Five Key Plays: Michigan 105, Youngstown State 46

Zach Shaw

With its third win in a row, Michigan continues to blow lesser opponents out. This time, it was a 105-46 thrashing of Youngstown State.

Though the score indicated there wasn’t much excitement, the Wolverines flexed their offensive muscles, draining 3s, throwing down highlight-reel dunks and even recording another triple double. Here are our Five Key Plays from the game:

1. Michigan wastes no time killing the zone

For most of the season, opponents have tried a zone defense against Michigan at some point in the game. And for most of the season, it hasn’t worked.

Through strong passing and even stronger 3-point shooting, the Wolverines have proven to be one of the hardest offenses in the country to play zone against. Michigan grades out in the 97th percentile nationally in offensive efficiency against zone defenses, according to Synergy Sports.

That was on full display from the opening tipoff. This possession set the tone and was impressive given the patience that the Wolverines showed, throwing nine passes entering the ball into the middle of the zone twice before finally delivering the ball to sophomore forward Ricky Doyle for the easy bucket by the rim.

It was only the beginning for the Wolverines. Five players scored in double-figures and eight players had eight or more points in an offensive clinic.

2. Aubrey Dawkins struggles, but gets second chance

It was no secret that sophomore forward Aubrey Dawkins had been struggling as of late. In his last three games, Dawkins went 3-for-12 from the field and had struggled to make an impact on offense other than by turning the ball over. Michigan coach John Beilein recognized this, and made redshirt sophomore forward Duncan Robinson the starter at the three position.

Dawkins was the fifth man off the bench on Saturday, a demotion that clearly appeared to have affected his confidence. He drifted open almost immediately against the Youngstown State defense, but hesitated to shoot the ball when he caught the ball before finally firing up an uncertain missed three.

In a subtle bit of coaching that’s especially important in games like this, Beilein immediately went back to Dawkins after the ensuing media timeout. Beilein drew up a simple curl set to Dawkins to try to get his sophomore wing going.

“They told me to stay ready, stay focused and just don’t overthink the game,” Dawkins said after the game. “It’s a simple game, don’t put too much thought into it … the less you think, the better it will be for you.”

The advice worked. Dawkins scored out of the timeout, and was off to the races.

3. Dawkins takes over

Pick your Dawkins highlight from Saturday, and you’ll have a fantastic play. Despite entering midway through, Dawkins closed the first half with double-digit points. Some were threes, some were a 360-degree dunk or a one-handed alley-oop that drew a foul, but it may have been Dawkins best performance of the season — and that’s not including his strong passes and defensive efforts.

But for Beilein, it was the effort that went into Dawkins’ highlights that wowed him.

“Aubrey’s dunk on the break there was about his first three steps,” Beilein said. “He is lazy getting out of the box (in transition), he thinks he can win the race at the end. As soon as you see the rebound, you can win the race in the first three steps. Now he sees what it’s like.”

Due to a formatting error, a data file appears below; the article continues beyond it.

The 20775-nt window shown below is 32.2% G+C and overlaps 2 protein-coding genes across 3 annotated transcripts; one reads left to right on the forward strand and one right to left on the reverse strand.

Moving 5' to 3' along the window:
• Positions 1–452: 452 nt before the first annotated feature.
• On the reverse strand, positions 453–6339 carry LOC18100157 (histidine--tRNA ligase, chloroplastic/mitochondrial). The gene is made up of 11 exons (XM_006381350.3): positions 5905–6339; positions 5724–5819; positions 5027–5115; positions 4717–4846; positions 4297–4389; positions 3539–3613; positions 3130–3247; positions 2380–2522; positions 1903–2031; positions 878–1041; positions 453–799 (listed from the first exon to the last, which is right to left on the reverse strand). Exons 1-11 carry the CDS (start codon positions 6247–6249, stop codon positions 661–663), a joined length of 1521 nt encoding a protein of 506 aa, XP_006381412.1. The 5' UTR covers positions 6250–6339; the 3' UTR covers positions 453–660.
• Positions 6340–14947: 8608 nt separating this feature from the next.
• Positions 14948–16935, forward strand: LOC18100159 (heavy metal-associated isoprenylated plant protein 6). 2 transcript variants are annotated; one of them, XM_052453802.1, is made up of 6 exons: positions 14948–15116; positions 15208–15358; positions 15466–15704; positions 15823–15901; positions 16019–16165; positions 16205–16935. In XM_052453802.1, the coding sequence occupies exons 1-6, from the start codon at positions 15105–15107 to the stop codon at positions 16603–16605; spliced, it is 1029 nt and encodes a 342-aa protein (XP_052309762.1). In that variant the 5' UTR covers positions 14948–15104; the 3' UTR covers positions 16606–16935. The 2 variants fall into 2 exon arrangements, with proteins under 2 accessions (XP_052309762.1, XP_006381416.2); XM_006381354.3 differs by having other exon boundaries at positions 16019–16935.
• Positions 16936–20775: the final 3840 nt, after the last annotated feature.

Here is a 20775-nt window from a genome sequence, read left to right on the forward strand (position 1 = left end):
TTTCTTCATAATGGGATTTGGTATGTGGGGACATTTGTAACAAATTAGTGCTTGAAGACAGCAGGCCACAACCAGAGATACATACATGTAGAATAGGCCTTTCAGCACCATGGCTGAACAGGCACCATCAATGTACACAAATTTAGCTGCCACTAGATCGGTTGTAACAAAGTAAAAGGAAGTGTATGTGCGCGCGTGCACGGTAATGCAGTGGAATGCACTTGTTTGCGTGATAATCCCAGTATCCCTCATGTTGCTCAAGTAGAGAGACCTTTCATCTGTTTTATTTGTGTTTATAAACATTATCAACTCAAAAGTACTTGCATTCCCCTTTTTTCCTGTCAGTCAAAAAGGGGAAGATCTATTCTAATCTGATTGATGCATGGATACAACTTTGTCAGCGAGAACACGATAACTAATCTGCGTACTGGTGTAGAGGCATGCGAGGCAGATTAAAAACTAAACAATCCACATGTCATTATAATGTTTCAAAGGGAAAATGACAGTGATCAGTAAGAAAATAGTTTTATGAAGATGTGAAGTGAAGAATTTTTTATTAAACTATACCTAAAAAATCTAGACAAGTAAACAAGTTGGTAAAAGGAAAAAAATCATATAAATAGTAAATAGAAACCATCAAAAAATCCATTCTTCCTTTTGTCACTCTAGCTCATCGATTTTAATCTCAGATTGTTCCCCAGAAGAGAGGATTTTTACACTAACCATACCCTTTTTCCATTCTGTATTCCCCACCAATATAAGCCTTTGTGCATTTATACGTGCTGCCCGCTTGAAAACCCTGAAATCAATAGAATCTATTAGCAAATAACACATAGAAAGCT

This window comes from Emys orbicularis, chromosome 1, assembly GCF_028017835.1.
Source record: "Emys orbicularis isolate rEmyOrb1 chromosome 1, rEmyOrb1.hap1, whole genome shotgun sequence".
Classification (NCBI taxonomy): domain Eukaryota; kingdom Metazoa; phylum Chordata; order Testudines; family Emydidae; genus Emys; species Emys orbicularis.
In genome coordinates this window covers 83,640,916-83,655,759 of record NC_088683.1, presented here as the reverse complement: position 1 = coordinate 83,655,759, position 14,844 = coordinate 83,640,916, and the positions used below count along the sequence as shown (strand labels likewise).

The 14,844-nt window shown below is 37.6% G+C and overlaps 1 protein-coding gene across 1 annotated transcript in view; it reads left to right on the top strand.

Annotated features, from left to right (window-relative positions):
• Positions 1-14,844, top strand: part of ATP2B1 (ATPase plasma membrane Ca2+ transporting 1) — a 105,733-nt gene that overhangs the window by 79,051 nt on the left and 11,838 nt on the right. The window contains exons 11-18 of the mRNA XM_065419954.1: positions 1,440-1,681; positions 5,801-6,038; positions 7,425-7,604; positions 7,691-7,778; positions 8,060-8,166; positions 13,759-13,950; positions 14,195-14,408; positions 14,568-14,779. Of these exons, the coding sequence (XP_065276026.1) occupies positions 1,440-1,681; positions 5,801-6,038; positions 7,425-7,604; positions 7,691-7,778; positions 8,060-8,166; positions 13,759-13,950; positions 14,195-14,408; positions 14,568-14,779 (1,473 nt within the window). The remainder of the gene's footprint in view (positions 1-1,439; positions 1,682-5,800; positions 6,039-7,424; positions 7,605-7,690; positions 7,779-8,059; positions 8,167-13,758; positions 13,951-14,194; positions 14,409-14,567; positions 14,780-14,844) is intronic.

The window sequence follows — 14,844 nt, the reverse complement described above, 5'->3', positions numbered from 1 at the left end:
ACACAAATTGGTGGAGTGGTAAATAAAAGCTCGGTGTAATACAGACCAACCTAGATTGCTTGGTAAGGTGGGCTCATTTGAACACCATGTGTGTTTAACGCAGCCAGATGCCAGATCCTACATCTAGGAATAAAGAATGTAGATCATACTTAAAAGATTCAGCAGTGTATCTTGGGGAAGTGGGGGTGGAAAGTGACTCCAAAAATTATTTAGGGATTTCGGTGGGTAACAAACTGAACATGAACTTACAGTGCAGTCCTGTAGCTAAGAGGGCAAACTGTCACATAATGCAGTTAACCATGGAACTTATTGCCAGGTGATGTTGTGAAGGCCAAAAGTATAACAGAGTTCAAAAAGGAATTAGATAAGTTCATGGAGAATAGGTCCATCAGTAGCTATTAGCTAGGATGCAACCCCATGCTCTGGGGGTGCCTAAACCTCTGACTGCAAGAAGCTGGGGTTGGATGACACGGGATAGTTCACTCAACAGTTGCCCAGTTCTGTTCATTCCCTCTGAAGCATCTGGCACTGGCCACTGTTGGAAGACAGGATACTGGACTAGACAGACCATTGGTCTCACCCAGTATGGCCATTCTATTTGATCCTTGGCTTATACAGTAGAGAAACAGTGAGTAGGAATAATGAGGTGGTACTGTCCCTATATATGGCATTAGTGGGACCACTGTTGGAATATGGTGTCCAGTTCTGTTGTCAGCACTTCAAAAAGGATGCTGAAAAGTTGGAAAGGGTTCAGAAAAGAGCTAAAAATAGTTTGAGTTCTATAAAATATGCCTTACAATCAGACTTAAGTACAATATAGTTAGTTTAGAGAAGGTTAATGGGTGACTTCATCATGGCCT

Ultimately, Dawkins ended the game with 19 points, the No. 6 sport on SportsCenter’s Top 10 plays and 0 turnovers in 16 minutes.

4. Derrick Walton puts on a show

Through 99 seasons of Michigan basketball, a triple-double was one of the rarest achievements a player could have — only three Wolverines had done it before. But this week, Michigan made it look routine, pulling off the feat twice in as many games.

After LeVert hit the milestone in Tuesday’s win over Northern Kentucky, it was junior guard Derrick Walton’s turn Saturday. Picking up seven assists in the first half, Walton led a pass-happy team to a hot start. Then, as he neared closer in rebounds, the team took notice.

“I didn’t know what was going on Tuesday, but I figured out something was happening this time,” Beilein said. “I asked the guys on the bench what was going on, and they told me Derrick only needed one more rebound for another triple-double.

“I was worried, because rebounds have to come to you, but he got it very quickly.”

Though Walton and LeVert made it look easy this week, they remain among Gary Grant, Darius Morris and Manny Harris as the only Wolverines to ever pull off a triple-double.

5. D.J. Wilson returns, shows promise

After suffering an ankle sprain just over a week ago, many figured redshirt freshman forward D.J. Wilson would miss a few weeks. Already serving essentially as Michigan’s fourth big man before the injury, there seemed to be no reason to rush him back onto the court.

But with six minutes to go, Wilson checked in, and his teammates were happy to see him back on the floor. Wilson made the most out of his opportunity, scoring a season-high 12 points in six minutes of garbage time.

Wilson got involved around the basket early by catching drop-off passes near the rim, but he pushed Michigan over the century mark and to its largest margin of victory since 1919 with a pair of corner threes in the final minute of play.

  • JJ3ball

    Never a good thing when your coach calls you lazy. The equation for Dawkins becoming an excellent player might be as simple as increasing his effort.

  • Wayman Britt

    I am glad DJ Wilson had a nice game and he had some nice buckets around the hoop, but I would rather he not get to comfortable shooting threes. This year we need him to play in the paint. UM has enough three point shooters, but not enough bigs to play tough in the key.